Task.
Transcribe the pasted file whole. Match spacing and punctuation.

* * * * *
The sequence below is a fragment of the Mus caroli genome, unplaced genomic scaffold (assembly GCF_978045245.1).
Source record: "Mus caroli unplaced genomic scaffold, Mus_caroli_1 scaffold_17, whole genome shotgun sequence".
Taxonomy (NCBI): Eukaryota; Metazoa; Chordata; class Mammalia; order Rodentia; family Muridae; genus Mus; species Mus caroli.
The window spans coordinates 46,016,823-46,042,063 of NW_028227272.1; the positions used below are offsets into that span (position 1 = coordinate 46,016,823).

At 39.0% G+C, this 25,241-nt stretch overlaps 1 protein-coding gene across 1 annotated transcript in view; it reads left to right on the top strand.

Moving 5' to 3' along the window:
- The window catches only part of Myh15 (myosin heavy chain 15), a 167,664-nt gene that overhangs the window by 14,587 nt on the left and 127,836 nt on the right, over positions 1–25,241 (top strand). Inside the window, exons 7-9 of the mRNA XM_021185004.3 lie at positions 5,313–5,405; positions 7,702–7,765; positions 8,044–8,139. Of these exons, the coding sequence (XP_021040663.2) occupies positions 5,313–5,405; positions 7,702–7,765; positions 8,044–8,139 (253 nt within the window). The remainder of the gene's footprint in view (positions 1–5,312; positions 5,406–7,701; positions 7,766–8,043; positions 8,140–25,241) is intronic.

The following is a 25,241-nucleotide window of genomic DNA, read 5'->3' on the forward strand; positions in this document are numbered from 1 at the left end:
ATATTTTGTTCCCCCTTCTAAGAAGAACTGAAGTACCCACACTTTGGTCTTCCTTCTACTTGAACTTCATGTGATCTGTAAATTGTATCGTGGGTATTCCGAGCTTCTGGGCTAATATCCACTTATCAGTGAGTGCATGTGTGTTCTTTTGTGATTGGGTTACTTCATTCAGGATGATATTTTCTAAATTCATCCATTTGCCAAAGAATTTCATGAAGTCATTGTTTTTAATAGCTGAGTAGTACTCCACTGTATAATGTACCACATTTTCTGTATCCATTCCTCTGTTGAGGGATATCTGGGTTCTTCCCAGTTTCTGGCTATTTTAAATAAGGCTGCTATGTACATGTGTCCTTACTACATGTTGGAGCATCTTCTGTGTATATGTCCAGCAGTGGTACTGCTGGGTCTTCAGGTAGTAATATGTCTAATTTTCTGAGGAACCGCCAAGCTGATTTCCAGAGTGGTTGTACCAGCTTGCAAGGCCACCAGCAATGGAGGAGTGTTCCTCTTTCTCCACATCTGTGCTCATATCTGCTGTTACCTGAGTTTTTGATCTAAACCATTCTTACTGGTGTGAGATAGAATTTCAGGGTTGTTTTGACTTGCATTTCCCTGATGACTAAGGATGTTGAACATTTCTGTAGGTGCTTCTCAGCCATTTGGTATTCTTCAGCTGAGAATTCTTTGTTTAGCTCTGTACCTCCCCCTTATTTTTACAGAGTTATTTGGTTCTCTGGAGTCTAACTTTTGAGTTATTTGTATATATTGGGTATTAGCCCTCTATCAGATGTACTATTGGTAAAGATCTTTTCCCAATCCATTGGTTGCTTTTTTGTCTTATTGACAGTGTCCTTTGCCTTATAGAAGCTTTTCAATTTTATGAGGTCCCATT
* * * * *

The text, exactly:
The sequence below is a fragment of the Mus caroli genome, unplaced genomic scaffold (assembly GCF_978045245.1).
Source record: "Mus caroli unplaced genomic scaffold, Mus_caroli_1 scaffold_17, whole genome shotgun sequence".
Taxonomy (NCBI): Eukaryota; Metazoa; Chordata; class Mammalia; order Rodentia; family Muridae; genus Mus; species Mus caroli.
The window spans coordinates 46,016,823-46,042,063 of NW_028227272.1; the positions used below are offsets into that span (position 1 = coordinate 46,016,823).

At 39.0% G+C, this 25,241-nt stretch overlaps 1 protein-coding gene across 1 annotated transcript in view; it reads left to right on the top strand.

Moving 5' to 3' along the window:
- The window catches only part of Myh15 (myosin heavy chain 15), a 167,664-nt gene that overhangs the window by 14,587 nt on the left and 127,836 nt on the right, over positions 1–25,241 (top strand). Inside the window, exons 7-9 of the mRNA XM_021185004.3 lie at positions 5,313–5,405; positions 7,702–7,765; positions 8,044–8,139. Of these exons, the coding sequence (XP_021040663.2) occupies positions 5,313–5,405; positions 7,702–7,765; positions 8,044–8,139 (253 nt within the window). The remainder of the gene's footprint in view (positions 1–5,312; positions 5,406–7,701; positions 7,766–8,043; positions 8,140–25,241) is intronic.

The following is a 25,241-nucleotide window of genomic DNA, read 5'->3' on the forward strand; positions in this document are numbered from 1 at the left end:
ATATTTTGTTCCCCCTTCTAAGAAGAACTGAAGTACCCACACTTTGGTCTTCCTTCTACTTGAACTTCATGTGATCTGTAAATTGTATCGTGGGTATTCCGAGCTTCTGGGCTAATATCCACTTATCAGTGAGTGCATGTGTGTTCTTTTGTGATTGGGTTACTTCATTCAGGATGATATTTTCTAAATTCATCCATTTGCCAAAGAATTTCATGAAGTCATTGTTTTTAATAGCTGAGTAGTACTCCACTGTATAATGTACCACATTTTCTGTATCCATTCCTCTGTTGAGGGATATCTGGGTTCTTCCCAGTTTCTGGCTATTTTAAATAAGGCTGCTATGTACATGTGTCCTTACTACATGTTGGAGCATCTTCTGTGTATATGTCCAGCAGTGGTACTGCTGGGTCTTCAGGTAGTAATATGTCTAATTTTCTGAGGAACCGCCAAGCTGATTTCCAGAGTGGTTGTACCAGCTTGCAAGGCCACCAGCAATGGAGGAGTGTTCCTCTTTCTCCACATCTGTGCTCATATCTGCTGTTACCTGAGTTTTTGATCTAAACCATTCTTACTGGTGTGAGATAGAATTTCAGGGTTGTTTTGACTTGCATTTCCCTGATGACTAAGGATGTTGAACATTTCTGTAGGTGCTTCTCAGCCATTTGGTATTCTTCAGCTGAGAATTCTTTGTTTAGCTCTGTACCTCCCCCTTATTTTTACAGAGTTATTTGGTTCTCTGGAGTCTAACTTTTGAGTTATTTGTATATATTGGGTATTAGCCCTCTATCAGATGTACTATTGGTAAAGATCTTTTCCCAATCCATTGGTTGCTTTTTTGTCTTATTGACAGTGTCCTTTGCCTTATAGAAGCTTTTCAATTTTATGAGGTCCCATT